Personal Protective Equipment for Health Care Workers Who Work with Hazardous Drugs
DHHS (NIOSH) Publication No. 2009-106 (October 2008)
Health care workers who handle hazardous drugs are at risk of skin rashes, cancer, and reproductive disorders. NIOSH recommends that employers provide appropriate personal protective equipment (PPE) to protect workers who handle hazardous drugs in the workplace.
Medical Surveillance for Health Care Workers Exposed to Hazardous Drugs
DHHS (NIOSH) Publication No. 2007-117 (April 2007)
Health care workers who handle, prepare, or administer hazardous drugs may face risks to their own health such as skin rashes, cancer, and reproductive disorders. NIOSH recommends that employers establish a medical surveillance program to protect workers who handle hazardous drugs in the workplace.
Healthcare Workers at Correctional Facilities
Protect Your Employees with an Exposure Control Plan Brochure
DHHS (NIOSH) Publication No. 2007-158
Provides information to medical service administrators and supervisors about improving facility Exposure Control Plans.
Encourage Your Workers to Report Bloodborne Pathogen Exposures Brochure
DHHS (NIOSH) Publication No. 2007-159
Provides information for encouraging the reporting of worker bloodborne pathogen exposure in correctional facilities.
NIOSH Hazard Review: Occupational Hazards in Home Healthcare
DHHS (NIOSH) Publication No. 2010-125 (January 2010)
This document describes occupational hazards in home healthcare (e.g., muscuoloskeletal overexertion, violence, needles and bloodborne pathogens, etc.) and suggests preventive strategies for employers and workers.
Risk Factors Associated with Patient Assaults of Home Healthcare Workers
Rehabil Nurs 2010 Sep/Oct; 35(5):206-215
This study used surveys from 677 home healthcare aides and nurses to explore factors associated with assaults by patients. Among respondents, 4.6% reported one or more patient assaults (being hit, kicked, pinched, shoved, or bitten) during the past year.
Cluster of Severe Acute Respiratory Syndrome Cases among Protected Healthcare Workers - Toronto , Canada , April 2003
MMWR; 52(19):433-436 (May 2003)
This report summarizes a cluster of severe acute respiratory syndrome (SARS) among healthcare workers in a hospital where infection-control precautions either had not been instituted or had been instituted but not followed.
Latex Allergy: Past and Present
Int Immunopharmacol; 2(2-3):225-238 (Feb 2002)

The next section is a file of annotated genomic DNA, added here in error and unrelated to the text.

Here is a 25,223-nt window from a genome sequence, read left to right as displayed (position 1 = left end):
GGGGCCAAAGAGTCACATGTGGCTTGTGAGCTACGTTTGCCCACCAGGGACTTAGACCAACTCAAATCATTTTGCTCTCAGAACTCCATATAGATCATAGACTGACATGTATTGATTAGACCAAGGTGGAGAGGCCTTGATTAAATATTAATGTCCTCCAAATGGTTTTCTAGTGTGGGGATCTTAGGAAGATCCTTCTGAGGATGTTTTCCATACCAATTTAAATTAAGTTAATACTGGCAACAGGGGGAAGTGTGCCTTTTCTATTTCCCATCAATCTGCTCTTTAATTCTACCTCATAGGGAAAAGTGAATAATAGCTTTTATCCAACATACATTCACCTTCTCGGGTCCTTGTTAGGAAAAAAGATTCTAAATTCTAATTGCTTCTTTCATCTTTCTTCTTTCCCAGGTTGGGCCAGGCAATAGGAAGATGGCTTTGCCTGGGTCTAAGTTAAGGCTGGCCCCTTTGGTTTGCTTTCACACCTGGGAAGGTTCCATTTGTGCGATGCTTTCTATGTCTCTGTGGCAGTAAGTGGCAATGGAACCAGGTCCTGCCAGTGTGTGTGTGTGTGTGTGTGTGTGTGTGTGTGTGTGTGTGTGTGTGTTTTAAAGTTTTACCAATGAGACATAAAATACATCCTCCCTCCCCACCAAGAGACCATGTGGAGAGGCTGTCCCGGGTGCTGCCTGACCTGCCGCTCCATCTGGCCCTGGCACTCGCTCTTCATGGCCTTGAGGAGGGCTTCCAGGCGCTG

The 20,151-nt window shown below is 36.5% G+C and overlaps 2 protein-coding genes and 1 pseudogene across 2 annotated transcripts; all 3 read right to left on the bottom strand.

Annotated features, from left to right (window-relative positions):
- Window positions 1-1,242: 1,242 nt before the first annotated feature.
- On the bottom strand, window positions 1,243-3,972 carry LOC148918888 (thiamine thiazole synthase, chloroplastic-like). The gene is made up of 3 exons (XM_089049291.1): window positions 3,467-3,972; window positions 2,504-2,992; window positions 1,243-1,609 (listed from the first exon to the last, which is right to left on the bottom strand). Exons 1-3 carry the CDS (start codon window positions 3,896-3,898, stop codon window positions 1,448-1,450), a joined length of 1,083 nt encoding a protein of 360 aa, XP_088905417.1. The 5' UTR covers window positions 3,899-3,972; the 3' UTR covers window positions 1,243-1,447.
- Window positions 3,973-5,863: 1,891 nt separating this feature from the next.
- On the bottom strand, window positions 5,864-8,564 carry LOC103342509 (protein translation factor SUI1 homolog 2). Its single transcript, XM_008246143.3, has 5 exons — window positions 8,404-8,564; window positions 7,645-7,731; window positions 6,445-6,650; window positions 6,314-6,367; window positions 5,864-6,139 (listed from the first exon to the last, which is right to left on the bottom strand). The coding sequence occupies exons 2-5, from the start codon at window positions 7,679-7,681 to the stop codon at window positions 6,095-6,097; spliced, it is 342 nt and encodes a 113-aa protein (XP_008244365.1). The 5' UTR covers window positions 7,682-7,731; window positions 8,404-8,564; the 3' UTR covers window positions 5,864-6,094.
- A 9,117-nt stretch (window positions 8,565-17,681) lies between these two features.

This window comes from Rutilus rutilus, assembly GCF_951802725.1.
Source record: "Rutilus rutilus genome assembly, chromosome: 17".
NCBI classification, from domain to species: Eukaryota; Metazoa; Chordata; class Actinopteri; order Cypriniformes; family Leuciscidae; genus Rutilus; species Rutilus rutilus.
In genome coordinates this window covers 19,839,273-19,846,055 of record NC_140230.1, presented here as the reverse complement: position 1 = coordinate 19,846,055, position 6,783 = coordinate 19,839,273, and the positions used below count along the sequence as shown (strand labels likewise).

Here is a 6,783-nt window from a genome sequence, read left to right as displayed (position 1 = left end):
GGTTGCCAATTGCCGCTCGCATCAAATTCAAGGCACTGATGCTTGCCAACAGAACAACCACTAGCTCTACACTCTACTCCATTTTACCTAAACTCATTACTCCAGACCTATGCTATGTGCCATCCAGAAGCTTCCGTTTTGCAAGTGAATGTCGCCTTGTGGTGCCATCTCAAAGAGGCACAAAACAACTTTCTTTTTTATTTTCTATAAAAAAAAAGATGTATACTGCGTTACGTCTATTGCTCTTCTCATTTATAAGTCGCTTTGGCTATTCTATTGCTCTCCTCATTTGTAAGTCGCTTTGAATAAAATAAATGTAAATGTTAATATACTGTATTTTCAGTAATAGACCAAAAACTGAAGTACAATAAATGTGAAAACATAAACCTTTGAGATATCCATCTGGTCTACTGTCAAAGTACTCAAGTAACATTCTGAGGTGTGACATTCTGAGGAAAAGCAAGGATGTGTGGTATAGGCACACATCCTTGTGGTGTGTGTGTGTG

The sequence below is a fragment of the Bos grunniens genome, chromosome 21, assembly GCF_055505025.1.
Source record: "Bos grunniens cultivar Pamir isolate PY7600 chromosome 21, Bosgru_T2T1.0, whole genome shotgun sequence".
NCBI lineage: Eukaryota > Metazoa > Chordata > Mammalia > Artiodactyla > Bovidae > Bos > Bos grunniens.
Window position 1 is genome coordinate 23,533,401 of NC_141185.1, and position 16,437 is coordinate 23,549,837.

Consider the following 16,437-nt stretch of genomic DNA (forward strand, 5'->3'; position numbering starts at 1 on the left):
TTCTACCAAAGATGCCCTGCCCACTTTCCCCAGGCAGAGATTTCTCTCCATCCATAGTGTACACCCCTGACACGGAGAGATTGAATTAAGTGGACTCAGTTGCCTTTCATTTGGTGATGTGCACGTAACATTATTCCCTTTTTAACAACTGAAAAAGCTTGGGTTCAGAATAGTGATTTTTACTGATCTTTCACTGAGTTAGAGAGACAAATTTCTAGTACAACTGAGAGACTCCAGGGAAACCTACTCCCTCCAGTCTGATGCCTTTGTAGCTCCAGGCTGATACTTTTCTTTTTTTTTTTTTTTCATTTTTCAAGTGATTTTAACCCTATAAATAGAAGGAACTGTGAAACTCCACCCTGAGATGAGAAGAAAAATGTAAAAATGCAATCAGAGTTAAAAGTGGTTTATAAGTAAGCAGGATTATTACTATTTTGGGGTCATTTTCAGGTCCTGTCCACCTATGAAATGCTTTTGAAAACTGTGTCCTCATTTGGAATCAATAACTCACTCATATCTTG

This manuscript provides a brief history of latex allergy, and a review of the following: manufacturing process for dipped latex products, the 11 latex allergens that have been characterized and received allergen designations by the International Union of Immunological Societies, and the methods used in exposure assessment, the epidemiology and clinical management of latex allergy, and the use of animal models in investigating mechanisms underlying latex allergy.
Clinical and Occupational Outcomes in Healthcare Workers with Natural Rubber Latex Allergy
Ann Allergy, Asthma, & Immun; 90(2):209-213 (Feb 2003)
The purpose of this study was to retrospectively evaluate (via questionnaire) health and economic outcomes in 67 Healthcare Workers identified with natural rubber latex (NRL) allergy and percutaneous reactivity to NRL. Symptoms included urticaria in 67 (100%), rhinitis in 23, asthma in 25 and anaphylaxis in 4 workers. Clinical symptoms in this group of HCWs were favorable after institution of interventions (non-NRL gloves or workplaces), but incurred deleterious consequences in a minority of workers.
Latex Allergy: A Prevention Guide
DHHS (NIOSH) Publication No. 98-113
Preventing Allergic Reactions to Natural Rubber Latex in the Workplace
DHHS (NIOSH) Publication No. 97-135
Detailed description of latex allergy including presentation of existing data and description of six case reports of workers who developed latex allergy. The document also presents NIOSH recommendations for minimizing latex-related health problems in workers while protecting them from infectious materials.
Musculoskeletal Disorders and Interventions
A Review of Work Schedule Issues and Musculoskeletal Disorders with an Emphasis on the Healthcare Sector
Industrial Health; 46: 523-34 (2008)
Musculoskeletal disorders (MSDs) are a significant cause of morbidity in healthcare workers. The purpose of this report is to assess research progress and gaps across studies that examined the relationship between demanding work schedules and MSD outcomes. A literature search identified 23 peer-reviewed publications that examined MSDs and long work hours, shift work, extended work shifts, mandatory overtime, or weekend work. Eight studies that examined long work hours and had some controls for physical job demands reported a significant increase in one or more measures of MSDs. The review discusses research gaps including methodological issues and suggests research priorities.
Musculoskeletal problems of the Neck, Shoulder, and Back and Functional Consequences in Nurses